It’s good to be the king.
When David Kalakaua ordered a new palace built in 1879 in Honolulu, the Hawaiian kingdom’s capital and an increasingly important hub for international trading, the monarch mandated that no expense be spared. The building was intended to impress, lest overseas VIPs think his realm in the middle of the Pacific was a backwater.
Iolani Palace was decked out with cutting-edge amenities like indoor plumbing, a telephone, and electric lighting, which it had before the White House or Buckingham Palace. Constructed in a unique architectural style, the building melds European-inspired features with traditional Hawaiian elements such as wide, wrap-around lanais.
The only official state residence in the U.S. once occupied by royalty, Iolani Palce looks like the domain of an Italian duke rather than a dwelling in the tropics. While admiring the architecture and décor is reason to visit the residence, it’s more than just a pretty façade. Roaming its gilded rooms with a self-guided audio tour reveals intriguing stories about what played out within them, well before Hawaii became the 50th U.S. state.
When illustrious guests like Scottish novelist and adventurer Robert Louis Stevenson arrived at Iolani Palace, they crossed the threshold into the Grand Hall. Competing for attention in the entryway are a staircase crafted from koa, a wood endemic to Hawaii (and soft enough that present-day visitors are required to wear booties over their shoes to protect the floor); portraits of Hawaiian kings and queens; and statuary and other adornments from far-flung locales.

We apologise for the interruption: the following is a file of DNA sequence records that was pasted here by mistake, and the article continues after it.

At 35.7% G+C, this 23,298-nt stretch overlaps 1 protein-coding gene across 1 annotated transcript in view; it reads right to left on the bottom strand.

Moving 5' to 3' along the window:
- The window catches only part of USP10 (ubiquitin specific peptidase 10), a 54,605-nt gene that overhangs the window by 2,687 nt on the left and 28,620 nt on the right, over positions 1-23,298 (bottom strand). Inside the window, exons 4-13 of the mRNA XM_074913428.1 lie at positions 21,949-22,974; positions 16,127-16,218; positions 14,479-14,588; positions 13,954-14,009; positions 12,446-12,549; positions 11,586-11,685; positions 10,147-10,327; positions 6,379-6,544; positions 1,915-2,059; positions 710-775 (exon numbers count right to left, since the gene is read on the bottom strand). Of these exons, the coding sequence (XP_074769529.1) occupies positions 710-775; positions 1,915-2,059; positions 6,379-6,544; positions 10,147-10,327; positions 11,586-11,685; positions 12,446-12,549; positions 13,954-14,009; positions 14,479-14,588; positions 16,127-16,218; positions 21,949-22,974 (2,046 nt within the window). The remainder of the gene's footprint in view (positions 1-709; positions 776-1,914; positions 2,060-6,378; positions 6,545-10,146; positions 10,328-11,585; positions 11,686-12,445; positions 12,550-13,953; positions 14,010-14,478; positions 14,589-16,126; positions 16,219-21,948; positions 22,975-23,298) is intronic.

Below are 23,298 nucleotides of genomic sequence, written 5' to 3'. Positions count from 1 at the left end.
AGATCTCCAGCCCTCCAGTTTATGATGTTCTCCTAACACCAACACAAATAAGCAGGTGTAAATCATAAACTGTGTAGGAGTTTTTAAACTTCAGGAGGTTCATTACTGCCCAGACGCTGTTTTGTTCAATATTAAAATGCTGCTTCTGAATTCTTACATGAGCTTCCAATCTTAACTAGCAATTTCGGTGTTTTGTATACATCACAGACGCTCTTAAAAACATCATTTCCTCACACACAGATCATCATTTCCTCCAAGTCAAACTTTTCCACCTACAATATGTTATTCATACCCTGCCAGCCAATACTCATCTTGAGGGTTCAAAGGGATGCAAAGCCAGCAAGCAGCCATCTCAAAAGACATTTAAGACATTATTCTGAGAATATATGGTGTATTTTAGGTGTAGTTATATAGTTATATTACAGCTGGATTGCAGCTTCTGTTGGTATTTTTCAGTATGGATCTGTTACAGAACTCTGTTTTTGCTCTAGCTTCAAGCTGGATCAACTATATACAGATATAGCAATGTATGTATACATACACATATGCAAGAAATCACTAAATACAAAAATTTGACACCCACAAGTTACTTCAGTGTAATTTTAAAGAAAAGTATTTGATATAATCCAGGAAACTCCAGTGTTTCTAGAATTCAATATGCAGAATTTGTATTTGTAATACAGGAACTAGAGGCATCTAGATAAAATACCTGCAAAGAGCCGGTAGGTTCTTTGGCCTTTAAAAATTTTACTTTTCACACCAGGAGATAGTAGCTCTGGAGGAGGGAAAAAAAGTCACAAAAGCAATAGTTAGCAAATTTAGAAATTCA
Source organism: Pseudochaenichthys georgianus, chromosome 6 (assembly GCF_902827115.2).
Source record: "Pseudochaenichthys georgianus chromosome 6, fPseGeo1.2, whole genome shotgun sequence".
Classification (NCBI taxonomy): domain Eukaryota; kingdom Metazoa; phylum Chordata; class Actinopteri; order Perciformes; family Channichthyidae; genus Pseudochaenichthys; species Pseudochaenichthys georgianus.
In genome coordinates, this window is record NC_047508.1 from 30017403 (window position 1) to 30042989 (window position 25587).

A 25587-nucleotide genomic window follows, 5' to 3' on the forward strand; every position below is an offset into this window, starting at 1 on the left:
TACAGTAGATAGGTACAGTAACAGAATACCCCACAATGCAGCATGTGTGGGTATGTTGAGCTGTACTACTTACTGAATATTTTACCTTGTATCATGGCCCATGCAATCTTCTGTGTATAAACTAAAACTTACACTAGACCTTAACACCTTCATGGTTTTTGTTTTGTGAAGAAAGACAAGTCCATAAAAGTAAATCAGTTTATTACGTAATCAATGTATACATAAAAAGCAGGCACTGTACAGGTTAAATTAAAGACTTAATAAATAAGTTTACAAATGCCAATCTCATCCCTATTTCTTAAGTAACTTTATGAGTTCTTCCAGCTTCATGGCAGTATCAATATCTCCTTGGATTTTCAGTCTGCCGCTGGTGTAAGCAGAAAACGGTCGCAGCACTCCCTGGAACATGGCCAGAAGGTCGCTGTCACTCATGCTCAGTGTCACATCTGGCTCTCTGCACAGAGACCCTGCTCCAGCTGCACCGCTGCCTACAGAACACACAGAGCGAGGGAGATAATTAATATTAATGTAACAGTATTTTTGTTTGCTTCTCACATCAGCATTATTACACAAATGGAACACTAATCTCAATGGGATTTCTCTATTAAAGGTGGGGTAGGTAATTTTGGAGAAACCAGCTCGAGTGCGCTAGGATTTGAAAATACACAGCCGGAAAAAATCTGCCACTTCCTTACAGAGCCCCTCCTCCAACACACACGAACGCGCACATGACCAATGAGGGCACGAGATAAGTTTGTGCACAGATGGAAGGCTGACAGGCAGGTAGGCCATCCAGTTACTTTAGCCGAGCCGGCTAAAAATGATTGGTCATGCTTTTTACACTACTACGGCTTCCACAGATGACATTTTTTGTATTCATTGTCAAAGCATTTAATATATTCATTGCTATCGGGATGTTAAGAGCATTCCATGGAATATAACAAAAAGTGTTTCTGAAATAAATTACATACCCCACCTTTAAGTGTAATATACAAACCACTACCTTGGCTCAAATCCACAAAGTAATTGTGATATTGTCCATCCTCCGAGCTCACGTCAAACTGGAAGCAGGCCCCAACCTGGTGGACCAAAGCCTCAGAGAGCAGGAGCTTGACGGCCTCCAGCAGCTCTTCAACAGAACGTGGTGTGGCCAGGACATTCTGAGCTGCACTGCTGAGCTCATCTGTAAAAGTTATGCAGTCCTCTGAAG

Gold Room/Music Room
The royal family gathered in this chamber to revel and to kani ka pila (make music). King Kalakaua’s fondness for a good party and his patronage of the arts—including encouraging a revival of the hula, once barred by missionaries—earned him the nickname the “Merrie Monarch.” An avid traveler and the first-ever king to circumnavigate the globe, he received the two-tusked table in the background as a gift on his fiftieth birthday.
This “modest,” sapphire-hued parlor was where smaller or more informal gatherings took place, and where guests cooled their heels while waiting to be summoned for an audience with the monarch.
Once the site of diplomatic receptions and other big galas, this lavish space was turned into a courtroom for the trial of Queen Lili‘uokalani, who ascended to the throne in 1891 upon the death of King Kalakaua, her brother. After proposing a new constitution that would strengthen the monarchy, she was overthrown by an opposing group of foreign businessmen and local sugar plantation owners who feared a loss of influence and a hit to their wallets.
The coup was backed by the U.S. Foreign Minister, who called in the Marines to assist, and ended royal rule in Hawaii. After an unsuccessful attempt to regain power, the queen surrendered to avoid bloodshed and was imprisoned for eight months in an upstairs bedroom at the palace—a dark side beneath the glitz and glamour.